Chinese scholars said Monday the White House staff revealed its incompetence and lack of depth in confusing the name of the country Chinese President Xi Jinping leads, and that while Beijing would likely ignore the gaffe, it wasn’t conducive to healthy US-China relations. The header of the transcript issued Saturday described Xi as president of the Republic of China, which is the formal name of the government on Taiwan that China refuses to acknowledge. Xi leads the People’s Republic of China, which was founded in 1949 after the Republic of China forces fled to the island of Taiwan during a bloody civil war.
The mistake was in the transcript’s header only, and was not in the full text or in President Donald Trump’s remarks to Xi in Hamburg, Germany. Beijing may dismiss the lapse as a technicality, but it is indicative of how the White House operates under Trump and is not conducive to China-U.S. relations, said Shi Yinhong, a professor of international relations at China Renmin University. “It is basic knowledge for those working in diplomacy, yet this isolated incident shows how incompetent the White House staff are, how casual they are, and how poorly coordinated they are,” Shi said. “It will only make the Chinese people look down upon the American government for it to make such a low-level mistake.”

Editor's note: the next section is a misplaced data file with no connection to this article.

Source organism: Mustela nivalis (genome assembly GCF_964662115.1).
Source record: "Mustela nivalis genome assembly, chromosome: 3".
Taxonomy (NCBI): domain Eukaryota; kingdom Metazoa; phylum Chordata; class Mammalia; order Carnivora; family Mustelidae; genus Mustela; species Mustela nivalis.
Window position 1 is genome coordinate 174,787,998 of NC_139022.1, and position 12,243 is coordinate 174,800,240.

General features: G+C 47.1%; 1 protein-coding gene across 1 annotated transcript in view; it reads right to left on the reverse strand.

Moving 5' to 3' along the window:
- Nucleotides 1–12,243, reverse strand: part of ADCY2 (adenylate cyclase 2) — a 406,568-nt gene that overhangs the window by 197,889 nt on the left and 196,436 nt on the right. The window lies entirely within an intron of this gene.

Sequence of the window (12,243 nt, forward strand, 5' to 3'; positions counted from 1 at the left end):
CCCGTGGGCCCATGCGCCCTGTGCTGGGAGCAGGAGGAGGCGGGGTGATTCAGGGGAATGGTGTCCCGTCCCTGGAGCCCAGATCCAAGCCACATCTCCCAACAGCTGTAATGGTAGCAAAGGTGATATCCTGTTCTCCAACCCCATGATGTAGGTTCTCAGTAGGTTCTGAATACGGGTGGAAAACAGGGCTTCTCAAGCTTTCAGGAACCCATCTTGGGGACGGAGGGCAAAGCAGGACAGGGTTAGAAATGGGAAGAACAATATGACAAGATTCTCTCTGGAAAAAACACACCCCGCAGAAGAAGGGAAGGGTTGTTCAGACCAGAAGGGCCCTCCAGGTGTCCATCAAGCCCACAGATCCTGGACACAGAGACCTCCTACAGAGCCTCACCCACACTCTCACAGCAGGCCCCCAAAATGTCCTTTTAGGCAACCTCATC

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Wang Dong, associate professor at the school of international studies at elite Peking University, said he believes the error was not intentional, but still revealed a lack of capacity in Trump’s foreign policy team while key positions remain unfilled. “It shows the deficiency in the professionalism on the part of the White House staff in terms of diplomacy,” Wang said. “The mistake itself may not affect China-US relations, but the White House should draw a lesson from it to improve its work flow. It’s a politically sensitive mistake that should not have occurred.”
By Monday, the White House has altered the transcript to read simply “President Xi of China.” During a 2006 state visit by then-Chinese President Hu Jintao, a White House announcer said the audience would soon hear the national anthem of the Republic of China, instead of the People’s Republic of China. The correct anthem was played. The latest reference to Taiwan is especially sensitive because of moves by Trump over the island that have drawn Beijing’s ire.
Upending long-standing diplomatic protocol, Trump took a congratulatory phone call from Taiwanese President Tsai Ing- wen in December and questioned the wisdom of the “one-China policy,” under which Washington maintains only unofficial relations with Taiwan. Last month, to Beijing’s indignation, his administration approved a $1.4 billion arms sale to the island. Almost six months into office, Trump has yet to fill thousands of government positions and his White House staff in particular has been faulted for poor organization.